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MMIW Art Show: No More Stolen Sisters will be at Gonzaga University this month

Gonzaga University art show to raise awareness to MMIW

Gonzaga University art show to raise awareness to MMIW

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This article has been udpated.

By Matthew Kincanon

This month, Gonzaga University will be holding an art show dedicated to raising awareness to the ongoing issue of Missing and Murdered Indigenous Women (MMIW) throughout the country.

Jeff Ferguson, guest curator of the art show and member of the Spokane Tribe, said the kinds of art attendees will see include video, acrylic and oil paintings, and a dress that has been 20 years in the making. 

When the university reached out to him to do the event, Ferguson said the art show didn’t have a theme and they let him decide what it would be.

While looking at the space for the gallery, Ferguson said he got the idea for the theme to be about MMIW when a train went by. There were two movements he wanted to focus on; the Land Back movement and MMIW.

With MMIW, he said the train made him think about the issue of human trafficking in the state and the ways people are trafficked.

“Missing and Murdered Indigenous Women is something that has been an issue people think about and they think it’s new,” Ferguson said. “It’s not a new issue, it’s something that’s happened in this country for 500 years.”

On Friday, March 4, and Saturday, March 5, ceremonies will be held featuring guest speakers. Speakers include author and health coach Donell Barlow (Ottawa), attorney Margo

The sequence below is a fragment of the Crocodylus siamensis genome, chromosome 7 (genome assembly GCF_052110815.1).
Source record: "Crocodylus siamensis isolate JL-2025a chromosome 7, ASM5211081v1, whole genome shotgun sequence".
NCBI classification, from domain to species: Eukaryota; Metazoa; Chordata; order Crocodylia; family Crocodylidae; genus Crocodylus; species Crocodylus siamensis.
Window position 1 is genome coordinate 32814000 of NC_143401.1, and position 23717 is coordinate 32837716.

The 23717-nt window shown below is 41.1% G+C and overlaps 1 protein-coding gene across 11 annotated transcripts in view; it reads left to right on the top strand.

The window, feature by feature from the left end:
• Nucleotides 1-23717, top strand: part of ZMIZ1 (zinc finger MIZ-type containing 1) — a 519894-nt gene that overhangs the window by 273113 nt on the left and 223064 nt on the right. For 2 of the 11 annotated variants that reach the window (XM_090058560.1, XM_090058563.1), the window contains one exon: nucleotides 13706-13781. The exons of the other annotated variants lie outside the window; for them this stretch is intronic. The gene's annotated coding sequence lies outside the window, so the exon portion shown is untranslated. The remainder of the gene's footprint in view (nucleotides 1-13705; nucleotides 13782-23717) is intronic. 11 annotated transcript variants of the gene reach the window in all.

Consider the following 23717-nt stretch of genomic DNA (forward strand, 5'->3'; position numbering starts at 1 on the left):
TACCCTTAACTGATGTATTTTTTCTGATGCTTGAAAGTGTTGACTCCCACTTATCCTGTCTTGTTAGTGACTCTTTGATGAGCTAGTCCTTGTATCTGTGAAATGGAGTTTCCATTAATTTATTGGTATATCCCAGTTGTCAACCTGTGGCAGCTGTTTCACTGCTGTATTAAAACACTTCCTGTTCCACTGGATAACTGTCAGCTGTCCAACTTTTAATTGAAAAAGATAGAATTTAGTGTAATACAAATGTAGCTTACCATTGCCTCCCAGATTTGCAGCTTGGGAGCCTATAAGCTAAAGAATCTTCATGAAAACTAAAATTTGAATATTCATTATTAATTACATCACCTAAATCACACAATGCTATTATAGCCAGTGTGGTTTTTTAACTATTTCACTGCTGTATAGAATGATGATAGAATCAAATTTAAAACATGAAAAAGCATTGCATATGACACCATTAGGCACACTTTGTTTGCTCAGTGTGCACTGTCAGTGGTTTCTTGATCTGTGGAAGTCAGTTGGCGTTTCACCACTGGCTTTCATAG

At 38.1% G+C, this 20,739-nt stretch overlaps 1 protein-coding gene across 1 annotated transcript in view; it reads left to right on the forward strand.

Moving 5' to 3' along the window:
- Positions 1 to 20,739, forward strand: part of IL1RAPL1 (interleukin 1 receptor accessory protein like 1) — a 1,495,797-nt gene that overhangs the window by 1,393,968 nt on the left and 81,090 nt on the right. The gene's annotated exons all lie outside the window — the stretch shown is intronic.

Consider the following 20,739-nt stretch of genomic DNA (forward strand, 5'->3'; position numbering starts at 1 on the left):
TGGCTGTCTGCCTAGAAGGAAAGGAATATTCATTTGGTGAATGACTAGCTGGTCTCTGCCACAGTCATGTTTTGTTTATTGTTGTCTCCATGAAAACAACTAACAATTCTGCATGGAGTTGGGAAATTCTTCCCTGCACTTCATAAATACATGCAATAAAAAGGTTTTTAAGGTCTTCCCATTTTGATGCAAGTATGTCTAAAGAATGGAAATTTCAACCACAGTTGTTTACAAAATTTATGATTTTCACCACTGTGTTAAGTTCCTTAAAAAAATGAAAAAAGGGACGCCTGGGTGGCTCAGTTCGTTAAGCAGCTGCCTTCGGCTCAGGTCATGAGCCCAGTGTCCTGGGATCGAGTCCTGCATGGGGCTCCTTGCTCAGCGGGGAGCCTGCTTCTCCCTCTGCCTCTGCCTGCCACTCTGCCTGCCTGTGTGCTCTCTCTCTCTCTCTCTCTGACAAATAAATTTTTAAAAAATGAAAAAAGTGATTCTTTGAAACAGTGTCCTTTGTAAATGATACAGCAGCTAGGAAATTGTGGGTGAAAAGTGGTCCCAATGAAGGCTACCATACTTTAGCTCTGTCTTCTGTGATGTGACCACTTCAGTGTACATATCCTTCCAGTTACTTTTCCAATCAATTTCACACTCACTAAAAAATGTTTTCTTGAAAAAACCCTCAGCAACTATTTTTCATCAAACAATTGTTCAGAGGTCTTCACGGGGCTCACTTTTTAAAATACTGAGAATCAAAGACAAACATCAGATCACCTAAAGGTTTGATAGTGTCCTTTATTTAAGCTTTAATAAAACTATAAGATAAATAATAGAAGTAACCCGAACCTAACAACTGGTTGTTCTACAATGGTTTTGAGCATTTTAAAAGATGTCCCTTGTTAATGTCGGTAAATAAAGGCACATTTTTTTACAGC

Hill (Spokane), U.S. Senate candidate Paulette Jordan (Coeur d’Alene), teacher Idella King (Northern Arapaho) and activist Patricia Whitefoot (Yakama).

Participating artists include Ric Gendron (Colville), Helen Goodteacher (Nez Perce), Dave Madera (Spokane), Tanisha Rattler (Northern Arapaho) and Shane Ridley Stevens (Te-Moak), among other.

Ferguson said he hopes the event will open people’s minds and remind them to say something if they see something. He added that people reaching out for help should be listened to and not disregarded as being overly-dramatic or making things up.

“We live in such a vulnerable time,” he said. “Human life is so sacred and it’s being bought and sold all around us and literally underneath our noses.”

Out of the thousands of open and unsolved cases of MMIW throughout the U.S. and Canada, 107 are in Washington state with 17 from Spokane and the surrounding area, according to Washington State Patrol.

Indigenous people make up less than 2% of the U.S. population and Ferguson said they are swept under the rug repeatedly.

“We’re all real people and we’re still here. We didn’t magically disappear at the Bicentennial,” Ferguson said. “Just because this land was colonized doesn’t mean that the original inhabitants are gone.”

The art show will open on Friday at the Gonzaga University Urban Arts Center. The university said it will run from March 4 – 26.

The gallery will be open Fridays from 4-7 p.m., and Saturdays from 10 a.m. – 3 p.m. It is free and open to the public.

The full list of participating artists and other information regarding the art show can be found here.

About Matthew Kincanon

Matthew Kincanon is a former Digital Content Producer with a journalism and political science degree from Gonzaga University. His journalism experience includes the Gonzaga Bulletin, The Spokesman-Review, and now SpokaneFāVS. He said he is excited to be a freelancer at SpokaneFāVS because, as a Spokane native, he wants to learn more about the various religious communities and cultures in his hometown.

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